Byline: Morgan Taylor/ MM
OKLAHOMA CITY, Okla. – Senate Bill 429 was overridden in a vote of 80 yays, 11 nays and ten excused by the Oklahoma State Legislature on May 25. Students who choose to wear tribal regalia at graduation ceremonies are now protected by the law.
The bill was vetoed by state governor Kevin Stitt on May 1 just as students are building excitement for educational accomplishments.
Introduced to the Senate in February, the bill passed through with 45 yays and zero nays. In the House of Representatives the bill flew through 90 yays and one nay.
The bill was sent to the Governor on April 25 and was vetoed within six days.
In his veto message Stitt claimed the “proverbial Pandora’s Box” would open, encouraging other groups to “wear what they please” during ceremonies.
Legislature also overrode his veto of SB 299 with overwhelming support with 83 yays, 12 nays, and six excused.
The bill extends the Oklahoma Advisory Council on Indian Education until 2026.
The measure modifies the appointing authority for membership by allowing the Speaker of the House of Representatives to appoint 5 members, and the President Pro Tempore of the Senate to appoint 4 members.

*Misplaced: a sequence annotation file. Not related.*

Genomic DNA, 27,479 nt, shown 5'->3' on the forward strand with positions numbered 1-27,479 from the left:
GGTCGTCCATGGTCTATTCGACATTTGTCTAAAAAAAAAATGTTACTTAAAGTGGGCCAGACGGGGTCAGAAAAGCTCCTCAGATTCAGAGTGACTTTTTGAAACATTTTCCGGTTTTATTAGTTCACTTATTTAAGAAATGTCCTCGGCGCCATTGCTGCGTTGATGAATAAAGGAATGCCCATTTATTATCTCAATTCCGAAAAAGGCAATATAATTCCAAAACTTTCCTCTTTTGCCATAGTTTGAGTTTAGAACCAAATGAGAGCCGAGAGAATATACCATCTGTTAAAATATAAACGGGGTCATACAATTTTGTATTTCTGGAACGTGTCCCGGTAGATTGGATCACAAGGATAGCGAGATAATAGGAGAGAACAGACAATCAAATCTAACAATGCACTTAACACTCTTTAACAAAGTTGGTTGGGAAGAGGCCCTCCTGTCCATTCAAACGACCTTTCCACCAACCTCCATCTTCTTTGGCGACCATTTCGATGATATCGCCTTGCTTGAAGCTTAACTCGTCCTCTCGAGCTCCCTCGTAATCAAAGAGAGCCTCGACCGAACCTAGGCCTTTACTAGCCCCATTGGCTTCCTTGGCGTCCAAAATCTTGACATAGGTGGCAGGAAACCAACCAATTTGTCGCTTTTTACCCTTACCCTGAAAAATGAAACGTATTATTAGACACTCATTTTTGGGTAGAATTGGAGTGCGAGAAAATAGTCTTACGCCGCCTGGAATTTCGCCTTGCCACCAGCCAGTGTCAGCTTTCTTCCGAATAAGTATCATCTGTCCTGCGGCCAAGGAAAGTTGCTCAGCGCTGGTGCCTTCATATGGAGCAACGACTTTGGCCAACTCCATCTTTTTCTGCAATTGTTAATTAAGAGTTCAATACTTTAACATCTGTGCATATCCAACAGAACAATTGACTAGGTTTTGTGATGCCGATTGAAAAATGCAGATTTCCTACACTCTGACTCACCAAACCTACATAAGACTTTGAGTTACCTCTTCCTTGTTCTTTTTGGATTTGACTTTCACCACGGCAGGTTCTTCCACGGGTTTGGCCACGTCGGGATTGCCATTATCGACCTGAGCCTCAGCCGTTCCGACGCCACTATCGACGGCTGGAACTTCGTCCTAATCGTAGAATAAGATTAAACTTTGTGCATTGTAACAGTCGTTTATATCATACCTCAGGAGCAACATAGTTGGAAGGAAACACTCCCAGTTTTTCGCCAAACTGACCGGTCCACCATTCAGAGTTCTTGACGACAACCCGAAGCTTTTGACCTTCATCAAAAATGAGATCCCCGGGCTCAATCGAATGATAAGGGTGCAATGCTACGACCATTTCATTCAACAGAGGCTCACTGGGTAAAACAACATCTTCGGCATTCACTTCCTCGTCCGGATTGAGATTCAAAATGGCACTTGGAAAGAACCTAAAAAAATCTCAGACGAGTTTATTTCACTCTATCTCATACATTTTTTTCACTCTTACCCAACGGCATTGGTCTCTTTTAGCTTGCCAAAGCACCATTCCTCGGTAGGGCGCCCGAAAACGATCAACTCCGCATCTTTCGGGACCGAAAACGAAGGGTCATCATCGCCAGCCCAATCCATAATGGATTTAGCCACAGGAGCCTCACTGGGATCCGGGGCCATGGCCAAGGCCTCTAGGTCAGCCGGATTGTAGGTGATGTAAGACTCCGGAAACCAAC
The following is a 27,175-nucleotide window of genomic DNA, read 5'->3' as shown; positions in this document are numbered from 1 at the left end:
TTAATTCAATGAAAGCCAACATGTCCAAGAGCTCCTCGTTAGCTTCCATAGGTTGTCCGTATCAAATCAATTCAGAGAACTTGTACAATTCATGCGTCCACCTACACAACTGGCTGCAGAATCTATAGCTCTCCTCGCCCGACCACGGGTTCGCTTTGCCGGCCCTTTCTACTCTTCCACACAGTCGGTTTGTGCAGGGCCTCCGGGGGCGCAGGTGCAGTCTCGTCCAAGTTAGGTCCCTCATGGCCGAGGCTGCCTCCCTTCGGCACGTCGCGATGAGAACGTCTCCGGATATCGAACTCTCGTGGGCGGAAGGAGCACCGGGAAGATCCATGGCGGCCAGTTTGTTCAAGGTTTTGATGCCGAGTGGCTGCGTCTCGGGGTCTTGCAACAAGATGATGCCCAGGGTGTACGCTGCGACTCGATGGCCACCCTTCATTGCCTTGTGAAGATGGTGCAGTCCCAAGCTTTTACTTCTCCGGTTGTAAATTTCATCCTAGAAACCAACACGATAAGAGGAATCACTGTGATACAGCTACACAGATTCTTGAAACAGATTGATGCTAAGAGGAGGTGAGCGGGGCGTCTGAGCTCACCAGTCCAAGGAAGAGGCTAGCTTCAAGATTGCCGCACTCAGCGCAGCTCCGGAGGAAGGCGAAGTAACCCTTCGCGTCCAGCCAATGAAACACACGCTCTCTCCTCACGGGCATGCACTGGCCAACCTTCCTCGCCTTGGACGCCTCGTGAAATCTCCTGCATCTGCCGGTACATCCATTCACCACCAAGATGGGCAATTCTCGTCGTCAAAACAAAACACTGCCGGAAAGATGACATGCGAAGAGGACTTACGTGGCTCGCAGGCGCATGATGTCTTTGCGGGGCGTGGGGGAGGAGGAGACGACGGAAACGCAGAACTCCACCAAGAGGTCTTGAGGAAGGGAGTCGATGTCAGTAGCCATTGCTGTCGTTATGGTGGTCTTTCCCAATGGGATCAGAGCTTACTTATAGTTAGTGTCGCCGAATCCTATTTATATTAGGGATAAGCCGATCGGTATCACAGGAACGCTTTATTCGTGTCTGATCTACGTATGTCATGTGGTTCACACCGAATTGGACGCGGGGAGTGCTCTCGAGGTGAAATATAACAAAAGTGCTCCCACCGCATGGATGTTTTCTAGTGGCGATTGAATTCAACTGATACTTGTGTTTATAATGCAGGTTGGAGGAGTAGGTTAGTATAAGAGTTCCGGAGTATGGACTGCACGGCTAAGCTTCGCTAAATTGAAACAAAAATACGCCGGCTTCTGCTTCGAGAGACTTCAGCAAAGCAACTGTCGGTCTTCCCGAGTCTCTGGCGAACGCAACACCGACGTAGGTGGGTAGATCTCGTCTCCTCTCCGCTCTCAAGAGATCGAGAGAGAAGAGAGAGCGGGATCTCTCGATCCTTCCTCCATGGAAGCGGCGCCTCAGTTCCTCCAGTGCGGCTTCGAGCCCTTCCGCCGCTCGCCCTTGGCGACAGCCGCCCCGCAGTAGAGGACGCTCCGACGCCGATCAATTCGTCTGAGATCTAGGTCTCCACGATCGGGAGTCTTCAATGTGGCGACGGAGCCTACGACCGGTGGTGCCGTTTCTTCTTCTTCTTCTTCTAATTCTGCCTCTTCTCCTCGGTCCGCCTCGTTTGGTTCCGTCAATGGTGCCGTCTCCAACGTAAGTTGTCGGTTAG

It provides that a vacancy on the Council in a seat representing an Indian tribe or the tribal education department of an Indian tribe may be filled by the original appointing authority from a list of nominations submitted by the elected executive leaders of Indian tribes in the state.
Muscogee Nation Principal Chief David Hill released a statement on social media and said, “These bills are now law and we thank our legislators for doing the right thing and advancing measures that should not be considered controversial or used as political maneuvering.”
The Muscogee Nation National Council adopted a resolution urging legislators to override the vetoes during an Emergency Session early May.
The bills were just a couple included in the long list of vetoes legislators are referring to as the “tantrum 20” from Stitt.
Stitt released a statement after vetoing 20 plus bills:
“Oklahomans elected me to advocate on their behalf and fight for the taxpayer,” Stitt said in the statement. “I take this responsibility seriously. So, I cannot, in good faith, allow another year to go by without cutting taxes and reforming education, both of which we can absolutely afford with our $1.2 billion surplus and over $6 billion in savings.
“Therefore, until the people of Oklahoma have a tax cut, until every teacher in the state gets the pay raise they deserve until parents get a tax credit to send their child to the school of their choice, I am vetoing this unrelated policy and will continue to veto any and all legislation authored by Senators who have not stood with the people of Oklahoma and supported this plan.”
Follow Mvskoke Media for updates on tribal policy in the state legislature.